Probability in Practice
(The trick is knowing when to apply which probability rule!)
Suggestions :
•
Read the Textbook.
I like it.
•
Do problems in book.
They have solutions.
•
Make a picture.
This helps to clarify sample spaces.
•
Do some more problems.
Example :
An Entertainment Weekly poll taken over
the weekend showed that people’s choice for Emmy
for best drama was (voters could pick only one
show)
•
Lost
44%
•
Six Feet Under
17%
•
24(?)
18%
•
The West Wing
11%
Suggestion
: Check to see if probabilities satisfy
requirements :
Let
A
be the event that a person likes a
particular show above.
1)
For any event
A
,
1
)
(
0
≤
≤
A
P
(all fine here)
2)
1
)
(
=
S
P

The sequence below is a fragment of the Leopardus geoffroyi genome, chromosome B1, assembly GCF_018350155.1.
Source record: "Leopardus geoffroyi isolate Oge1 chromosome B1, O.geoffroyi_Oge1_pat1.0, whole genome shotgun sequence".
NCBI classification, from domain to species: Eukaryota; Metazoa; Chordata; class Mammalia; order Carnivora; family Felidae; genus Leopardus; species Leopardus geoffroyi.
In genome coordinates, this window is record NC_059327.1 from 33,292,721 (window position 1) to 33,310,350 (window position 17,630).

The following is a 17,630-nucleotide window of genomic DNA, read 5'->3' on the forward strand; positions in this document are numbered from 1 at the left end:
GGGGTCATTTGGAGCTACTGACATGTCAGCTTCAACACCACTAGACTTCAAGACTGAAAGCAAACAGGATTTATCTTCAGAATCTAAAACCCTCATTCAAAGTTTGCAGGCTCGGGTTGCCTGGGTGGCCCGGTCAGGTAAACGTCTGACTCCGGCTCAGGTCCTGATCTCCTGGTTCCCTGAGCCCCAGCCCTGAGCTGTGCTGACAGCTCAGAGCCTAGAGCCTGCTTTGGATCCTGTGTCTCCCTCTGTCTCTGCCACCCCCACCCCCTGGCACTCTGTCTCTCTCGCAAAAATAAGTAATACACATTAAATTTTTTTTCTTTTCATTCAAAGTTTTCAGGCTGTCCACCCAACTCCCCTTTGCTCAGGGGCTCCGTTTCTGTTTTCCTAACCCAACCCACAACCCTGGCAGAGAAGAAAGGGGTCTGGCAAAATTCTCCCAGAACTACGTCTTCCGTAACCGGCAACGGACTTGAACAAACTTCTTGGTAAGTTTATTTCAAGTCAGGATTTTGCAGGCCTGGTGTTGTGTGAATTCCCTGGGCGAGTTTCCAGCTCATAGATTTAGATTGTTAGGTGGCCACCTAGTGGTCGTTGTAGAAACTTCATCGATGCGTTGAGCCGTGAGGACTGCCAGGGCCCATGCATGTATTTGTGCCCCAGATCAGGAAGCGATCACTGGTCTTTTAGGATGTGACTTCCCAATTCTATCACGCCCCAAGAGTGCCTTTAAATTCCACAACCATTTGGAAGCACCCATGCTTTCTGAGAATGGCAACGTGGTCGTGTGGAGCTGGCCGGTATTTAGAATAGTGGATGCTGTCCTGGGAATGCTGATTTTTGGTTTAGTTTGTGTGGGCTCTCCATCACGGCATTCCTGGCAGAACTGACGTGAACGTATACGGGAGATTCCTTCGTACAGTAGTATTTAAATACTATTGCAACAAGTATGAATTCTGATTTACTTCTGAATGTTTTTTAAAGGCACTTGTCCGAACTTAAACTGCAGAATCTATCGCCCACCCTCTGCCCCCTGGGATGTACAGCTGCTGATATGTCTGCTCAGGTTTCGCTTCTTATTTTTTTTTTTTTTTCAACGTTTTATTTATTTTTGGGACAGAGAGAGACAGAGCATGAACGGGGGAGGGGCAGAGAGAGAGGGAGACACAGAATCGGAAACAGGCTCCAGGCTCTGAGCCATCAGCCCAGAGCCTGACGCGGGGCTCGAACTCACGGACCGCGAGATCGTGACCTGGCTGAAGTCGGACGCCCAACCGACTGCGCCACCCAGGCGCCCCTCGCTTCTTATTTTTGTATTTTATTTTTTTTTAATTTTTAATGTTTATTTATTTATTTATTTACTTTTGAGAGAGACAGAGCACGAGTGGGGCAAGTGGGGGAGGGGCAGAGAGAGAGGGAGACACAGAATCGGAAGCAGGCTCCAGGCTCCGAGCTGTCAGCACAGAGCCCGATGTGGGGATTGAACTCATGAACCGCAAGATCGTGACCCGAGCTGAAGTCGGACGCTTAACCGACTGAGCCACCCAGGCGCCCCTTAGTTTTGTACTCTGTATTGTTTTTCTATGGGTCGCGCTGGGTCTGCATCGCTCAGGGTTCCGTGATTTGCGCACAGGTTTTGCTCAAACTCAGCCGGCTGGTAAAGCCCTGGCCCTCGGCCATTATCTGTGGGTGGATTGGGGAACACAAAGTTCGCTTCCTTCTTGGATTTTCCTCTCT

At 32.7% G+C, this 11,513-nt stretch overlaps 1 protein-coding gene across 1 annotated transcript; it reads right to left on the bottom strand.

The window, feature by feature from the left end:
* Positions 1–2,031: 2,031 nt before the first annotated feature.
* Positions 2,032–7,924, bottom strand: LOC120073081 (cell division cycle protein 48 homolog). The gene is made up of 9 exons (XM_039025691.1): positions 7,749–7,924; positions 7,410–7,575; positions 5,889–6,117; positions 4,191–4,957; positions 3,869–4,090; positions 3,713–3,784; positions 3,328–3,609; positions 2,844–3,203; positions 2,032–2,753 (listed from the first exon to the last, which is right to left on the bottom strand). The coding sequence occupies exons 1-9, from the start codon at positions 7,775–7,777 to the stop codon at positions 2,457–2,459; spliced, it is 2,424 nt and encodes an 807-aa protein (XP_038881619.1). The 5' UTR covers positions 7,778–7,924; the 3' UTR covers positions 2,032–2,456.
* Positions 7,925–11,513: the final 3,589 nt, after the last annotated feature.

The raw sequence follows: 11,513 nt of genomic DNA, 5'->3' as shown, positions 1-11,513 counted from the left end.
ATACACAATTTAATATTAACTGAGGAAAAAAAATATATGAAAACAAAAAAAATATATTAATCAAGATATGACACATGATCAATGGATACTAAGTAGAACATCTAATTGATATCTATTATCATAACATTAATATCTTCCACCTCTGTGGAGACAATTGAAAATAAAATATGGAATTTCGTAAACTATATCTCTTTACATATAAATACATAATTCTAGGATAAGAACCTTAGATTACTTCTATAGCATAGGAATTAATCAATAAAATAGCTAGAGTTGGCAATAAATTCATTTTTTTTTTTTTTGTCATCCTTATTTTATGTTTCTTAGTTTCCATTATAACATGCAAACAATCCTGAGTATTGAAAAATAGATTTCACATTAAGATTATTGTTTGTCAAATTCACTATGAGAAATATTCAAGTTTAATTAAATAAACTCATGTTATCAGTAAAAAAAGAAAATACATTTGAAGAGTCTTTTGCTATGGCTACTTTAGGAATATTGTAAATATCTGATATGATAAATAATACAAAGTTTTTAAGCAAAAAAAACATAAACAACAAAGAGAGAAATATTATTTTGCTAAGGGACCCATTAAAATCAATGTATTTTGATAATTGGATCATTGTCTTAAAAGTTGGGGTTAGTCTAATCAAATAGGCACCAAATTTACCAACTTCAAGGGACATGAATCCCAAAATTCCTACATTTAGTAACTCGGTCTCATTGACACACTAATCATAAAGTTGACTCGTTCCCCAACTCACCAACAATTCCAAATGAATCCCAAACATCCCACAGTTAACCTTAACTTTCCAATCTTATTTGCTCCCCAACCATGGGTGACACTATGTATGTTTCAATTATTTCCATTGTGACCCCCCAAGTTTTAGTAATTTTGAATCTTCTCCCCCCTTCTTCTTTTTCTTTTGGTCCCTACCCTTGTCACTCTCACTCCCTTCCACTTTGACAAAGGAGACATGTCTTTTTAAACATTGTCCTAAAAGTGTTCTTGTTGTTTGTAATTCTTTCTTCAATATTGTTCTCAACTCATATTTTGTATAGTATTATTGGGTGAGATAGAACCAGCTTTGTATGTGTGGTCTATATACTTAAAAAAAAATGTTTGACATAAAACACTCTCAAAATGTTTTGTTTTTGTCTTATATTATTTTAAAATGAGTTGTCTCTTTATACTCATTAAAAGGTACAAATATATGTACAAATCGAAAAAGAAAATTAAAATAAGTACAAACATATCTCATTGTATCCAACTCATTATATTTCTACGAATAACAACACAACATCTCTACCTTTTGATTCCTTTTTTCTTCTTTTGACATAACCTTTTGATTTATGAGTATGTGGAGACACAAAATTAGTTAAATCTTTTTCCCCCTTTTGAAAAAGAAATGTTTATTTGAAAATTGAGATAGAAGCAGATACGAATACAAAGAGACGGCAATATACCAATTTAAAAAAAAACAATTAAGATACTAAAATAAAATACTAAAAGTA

(umm . . .)
STAT 101106
Introduction to Statistics
117
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View Full DocumentProbabilities of events so far only add to 90%, so make a
new category called ‘Other’ and assign it a probability of
10%.
Question :
what is the probability that a person
picked at random would list
‘24’ or ‘The West Wing’
as best drama?
Help :
‘or’ means
P(A or B)
.
Use addition rule and
then think about whether events are disjoint.
P(24 or WestW) = P(24) + P(WestW)–P(24 and Westw)
Last probability is zero since can’t have two
favorite shows – i.e., these events are
disjoint :
P(24 and Westw)= 0.
So :
P(24 or WestW) = P(24) + P(WestW) = .18 + .11 = .29
Question :
what is the probability that three
randomly chosen people all pick “24” as their
favorite show?
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 Fall '05
 JonathanReuningSchererDonaldGreen
 Conditional Probability, Probability, Probability theory, Type I and type II errors, Initialisms

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